Bullying: an ordeal I’ll never forget

Corinthiann+St.Andry+was+bullied+in+sixth+grade%2C+and+she+wants+to+bring+awareness+to+bullying.+Bullying+is+never+OK%2C+and+she+is+sharing+her+story+so+others+can+help+bring+awareness+to+situations+of+bullying.

Photo provided by Corinthiann St.Andry

Corinthiann St.Andry was bullied in sixth grade, and she wants to bring awareness to bullying. Bullying is never OK, and she is sharing her story so others can help bring awareness to situations of bullying.

The first-period bell rang as students shuffled into their seats. It was the start of the second semester at Pershing Middle School. I sat down at my newly assigned table in English class. There were two boys and three girls, including me. Little did I know that this seating arrangement was the start of a withering black hole for me.

Every day I learn more about myself. I learn how to take care of myself better. I learn how to defend myself. Yet, back in sixth grade, I knew none of these things. I was depressed. I felt alone which led to much of my depression.

I lived with my grandparents at the time. My father would work 12-hour shifts, and I was home alone with my grandparents. My grandmother never left her room, and my grandfather was always asleep. I felt alone and isolated. I never felt motivated to take a shower or brush my teeth so much so that I would go to school without taking a shower for a week. 

I grew up never understanding good hygiene. My parents never demanded that I take a shower or brush my teeth. Taking care of myself was just an unnecessary thought that I had buried in the back of my head. 

Being depressed all the time didn’t help either. I would eat three to four meals a day, including snacks in between. I was already overweight before, but I gained an insane amount of weight in a span of four months. I gained about twenty pounds which is a lot for an eleven-year-old. Now not only was I unhygienic, but I was also overweight. 

The teacher sat in a corner in the back of the classroom. There were six tables in two rows. I sat at the middle table in the first row. I was already an insecure person. What made it worse was the students at my table. With the constant chatter of students echoing throughout the classroom, the conversations my tablemates had about me fell on deaf ears.

My tablemates always looked at me differently because of my size. I was always the “fat girl” that everyone could talk bad about. 

“She can’t even run in P.E. because she’s so fat,” one of the boys said.

I just sat there and took it. I did not know how to defend myself. 

One of the girls at my table did not like me at all. She always made fun of my weight, and she talked behind my back. I only knew this because a good friend of mine told me she would say nasty things when I wasn’t looking.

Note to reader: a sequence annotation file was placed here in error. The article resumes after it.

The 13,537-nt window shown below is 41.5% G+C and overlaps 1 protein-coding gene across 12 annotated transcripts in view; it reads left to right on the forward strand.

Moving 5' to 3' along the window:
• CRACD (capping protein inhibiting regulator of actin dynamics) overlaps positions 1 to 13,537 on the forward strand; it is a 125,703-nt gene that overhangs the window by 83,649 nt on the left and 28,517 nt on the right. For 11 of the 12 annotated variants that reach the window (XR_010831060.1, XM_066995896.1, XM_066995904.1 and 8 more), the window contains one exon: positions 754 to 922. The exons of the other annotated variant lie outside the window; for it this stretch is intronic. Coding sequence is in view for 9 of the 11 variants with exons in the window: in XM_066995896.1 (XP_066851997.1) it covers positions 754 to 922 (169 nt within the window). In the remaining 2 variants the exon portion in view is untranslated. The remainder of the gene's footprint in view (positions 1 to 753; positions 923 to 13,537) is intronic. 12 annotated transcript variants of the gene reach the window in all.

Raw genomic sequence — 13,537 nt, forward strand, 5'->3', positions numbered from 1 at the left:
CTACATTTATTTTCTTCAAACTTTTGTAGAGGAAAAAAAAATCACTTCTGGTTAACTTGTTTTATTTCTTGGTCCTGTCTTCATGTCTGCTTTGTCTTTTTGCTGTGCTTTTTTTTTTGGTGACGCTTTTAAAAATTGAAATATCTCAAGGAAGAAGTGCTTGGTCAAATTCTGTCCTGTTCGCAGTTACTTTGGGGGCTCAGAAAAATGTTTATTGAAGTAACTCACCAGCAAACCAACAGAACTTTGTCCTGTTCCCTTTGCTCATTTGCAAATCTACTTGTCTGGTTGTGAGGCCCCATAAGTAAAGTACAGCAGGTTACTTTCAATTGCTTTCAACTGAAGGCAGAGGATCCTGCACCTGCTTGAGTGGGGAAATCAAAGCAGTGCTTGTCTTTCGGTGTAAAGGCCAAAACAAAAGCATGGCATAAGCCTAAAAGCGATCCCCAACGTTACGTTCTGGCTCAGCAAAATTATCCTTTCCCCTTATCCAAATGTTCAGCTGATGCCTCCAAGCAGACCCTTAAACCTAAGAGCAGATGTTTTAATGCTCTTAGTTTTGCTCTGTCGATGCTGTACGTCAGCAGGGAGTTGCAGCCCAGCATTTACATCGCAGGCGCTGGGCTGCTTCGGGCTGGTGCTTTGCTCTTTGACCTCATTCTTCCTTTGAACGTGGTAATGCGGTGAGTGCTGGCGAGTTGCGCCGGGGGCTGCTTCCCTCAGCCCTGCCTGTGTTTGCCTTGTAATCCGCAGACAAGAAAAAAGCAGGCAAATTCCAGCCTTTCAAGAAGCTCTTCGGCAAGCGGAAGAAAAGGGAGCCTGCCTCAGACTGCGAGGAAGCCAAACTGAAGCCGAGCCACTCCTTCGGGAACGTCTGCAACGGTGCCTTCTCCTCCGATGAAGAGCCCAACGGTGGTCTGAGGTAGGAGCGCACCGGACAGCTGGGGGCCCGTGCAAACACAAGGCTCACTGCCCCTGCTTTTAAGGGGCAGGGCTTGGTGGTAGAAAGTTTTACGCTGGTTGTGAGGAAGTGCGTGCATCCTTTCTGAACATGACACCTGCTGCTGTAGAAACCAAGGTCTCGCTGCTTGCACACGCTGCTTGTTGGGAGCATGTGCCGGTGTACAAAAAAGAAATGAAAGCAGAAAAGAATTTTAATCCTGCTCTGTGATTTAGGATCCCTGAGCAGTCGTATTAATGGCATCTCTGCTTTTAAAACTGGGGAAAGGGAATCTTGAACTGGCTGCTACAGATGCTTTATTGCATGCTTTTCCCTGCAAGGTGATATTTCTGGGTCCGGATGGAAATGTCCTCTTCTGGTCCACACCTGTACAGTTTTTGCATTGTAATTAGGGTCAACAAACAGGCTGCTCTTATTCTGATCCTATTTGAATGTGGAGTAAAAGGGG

My friend said, “She called you the Hunchback of Notre Dame because she said you always sit with your back hunched.”

I was glad my friend told me, but I was still hurt.

This continued for about a month until I told the teacher. All she could do was console me and say that she would talk to them. She also brought it up to the principal. This did nothing. 

I told my dad about the bullying, and he went up to the school to talk to the principal as well. The principal said he would handle it. I held all my trust in one person. I thought things would finally get better.

A few weeks went by and still no change from the students. No detention. No talking.  Nothing. The bullying did die down towards the end of the year, but this experience would scar me for the rest of my life. 

Now I understand proper hygiene. My self-esteem has improved significantly. I wear and look how I want when I want. I know how to defend myself when needed. Although I have grown as a person, I will never forget that moment. Whenever I get bad anxiety, this memory clicks back into my mind.

Bullying has long-lasting effects on children whether it is mentally, physically, or both. According to cdc.gov, bullying can result in physical injury, social and emotional distress, self-harm, and even death. It also increases the risk for depression, anxiety, sleep difficulties, lower academic achievement, and dropping out of school. 

Bullying prevention has grown a lot since sixth grade. Many students go through or have gone through so much worse than me, and I want to bring attention to these sorts of issues. To help prevent bullying contact stopbullying.gov or contact Cybersmile.org to call for help. 

No one deserves to go through what I’ve gone through with bullying. I have grown so much since 6th grade, and I am happy where I am now. As Mahatma Gandhi once said, “I will not let anyone walk through my mind with their dirty feet.”